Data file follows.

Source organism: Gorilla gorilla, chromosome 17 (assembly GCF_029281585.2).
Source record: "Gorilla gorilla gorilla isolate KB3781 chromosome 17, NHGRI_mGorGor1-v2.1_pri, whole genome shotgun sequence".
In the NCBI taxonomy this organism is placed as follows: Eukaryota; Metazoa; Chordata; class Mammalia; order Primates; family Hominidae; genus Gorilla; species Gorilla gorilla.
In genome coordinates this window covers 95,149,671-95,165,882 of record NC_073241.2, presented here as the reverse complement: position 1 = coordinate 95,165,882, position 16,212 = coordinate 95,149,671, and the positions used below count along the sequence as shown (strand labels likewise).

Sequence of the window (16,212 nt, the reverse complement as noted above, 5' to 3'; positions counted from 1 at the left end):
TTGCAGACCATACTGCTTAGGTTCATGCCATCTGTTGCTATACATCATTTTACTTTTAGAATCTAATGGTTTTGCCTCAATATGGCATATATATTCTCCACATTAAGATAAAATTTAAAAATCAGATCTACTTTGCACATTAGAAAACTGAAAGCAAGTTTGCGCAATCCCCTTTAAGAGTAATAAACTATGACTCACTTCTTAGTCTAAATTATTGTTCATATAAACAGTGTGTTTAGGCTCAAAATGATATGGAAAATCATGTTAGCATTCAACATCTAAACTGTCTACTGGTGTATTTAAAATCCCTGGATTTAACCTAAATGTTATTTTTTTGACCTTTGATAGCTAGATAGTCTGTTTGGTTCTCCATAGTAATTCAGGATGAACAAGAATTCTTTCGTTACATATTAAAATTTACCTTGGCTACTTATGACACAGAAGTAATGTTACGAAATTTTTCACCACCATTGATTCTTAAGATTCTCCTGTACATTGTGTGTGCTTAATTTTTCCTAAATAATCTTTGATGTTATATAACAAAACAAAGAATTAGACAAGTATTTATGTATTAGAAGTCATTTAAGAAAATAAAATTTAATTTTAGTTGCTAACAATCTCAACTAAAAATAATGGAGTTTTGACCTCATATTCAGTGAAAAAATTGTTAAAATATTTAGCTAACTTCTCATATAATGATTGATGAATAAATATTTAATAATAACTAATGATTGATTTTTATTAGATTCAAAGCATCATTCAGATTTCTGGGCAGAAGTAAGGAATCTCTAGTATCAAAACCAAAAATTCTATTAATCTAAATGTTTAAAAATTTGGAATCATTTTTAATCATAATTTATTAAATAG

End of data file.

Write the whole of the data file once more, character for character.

Source organism: Gorilla gorilla, chromosome 17 (assembly GCF_029281585.2).
Source record: "Gorilla gorilla gorilla isolate KB3781 chromosome 17, NHGRI_mGorGor1-v2.1_pri, whole genome shotgun sequence".
In the NCBI taxonomy this organism is placed as follows: Eukaryota; Metazoa; Chordata; class Mammalia; order Primates; family Hominidae; genus Gorilla; species Gorilla gorilla.
In genome coordinates this window covers 95,149,671-95,165,882 of record NC_073241.2, presented here as the reverse complement: position 1 = coordinate 95,165,882, position 16,212 = coordinate 95,149,671, and the positions used below count along the sequence as shown (strand labels likewise).

Sequence of the window (16,212 nt, the reverse complement as noted above, 5' to 3'; positions counted from 1 at the left end):
TTGCAGACCATACTGCTTAGGTTCATGCCATCTGTTGCTATACATCATTTTACTTTTAGAATCTAATGGTTTTGCCTCAATATGGCATATATATTCTCCACATTAAGATAAAATTTAAAAATCAGATCTACTTTGCACATTAGAAAACTGAAAGCAAGTTTGCGCAATCCCCTTTAAGAGTAATAAACTATGACTCACTTCTTAGTCTAAATTATTGTTCATATAAACAGTGTGTTTAGGCTCAAAATGATATGGAAAATCATGTTAGCATTCAACATCTAAACTGTCTACTGGTGTATTTAAAATCCCTGGATTTAACCTAAATGTTATTTTTTTGACCTTTGATAGCTAGATAGTCTGTTTGGTTCTCCATAGTAATTCAGGATGAACAAGAATTCTTTCGTTACATATTAAAATTTACCTTGGCTACTTATGACACAGAAGTAATGTTACGAAATTTTTCACCACCATTGATTCTTAAGATTCTCCTGTACATTGTGTGTGCTTAATTTTTCCTAAATAATCTTTGATGTTATATAACAAAACAAAGAATTAGACAAGTATTTATGTATTAGAAGTCATTTAAGAAAATAAAATTTAATTTTAGTTGCTAACAATCTCAACTAAAAATAATGGAGTTTTGACCTCATATTCAGTGAAAAAATTGTTAAAATATTTAGCTAACTTCTCATATAATGATTGATGAATAAATATTTAATAATAACTAATGATTGATTTTTATTAGATTCAAAGCATCATTCAGATTTCTGGGCAGAAGTAAGGAATCTCTAGTATCAAAACCAAAAATTCTATTAATCTAAATGTTTAAAAATTTGGAATCATTTTTAATCATAATTTATTAAATAG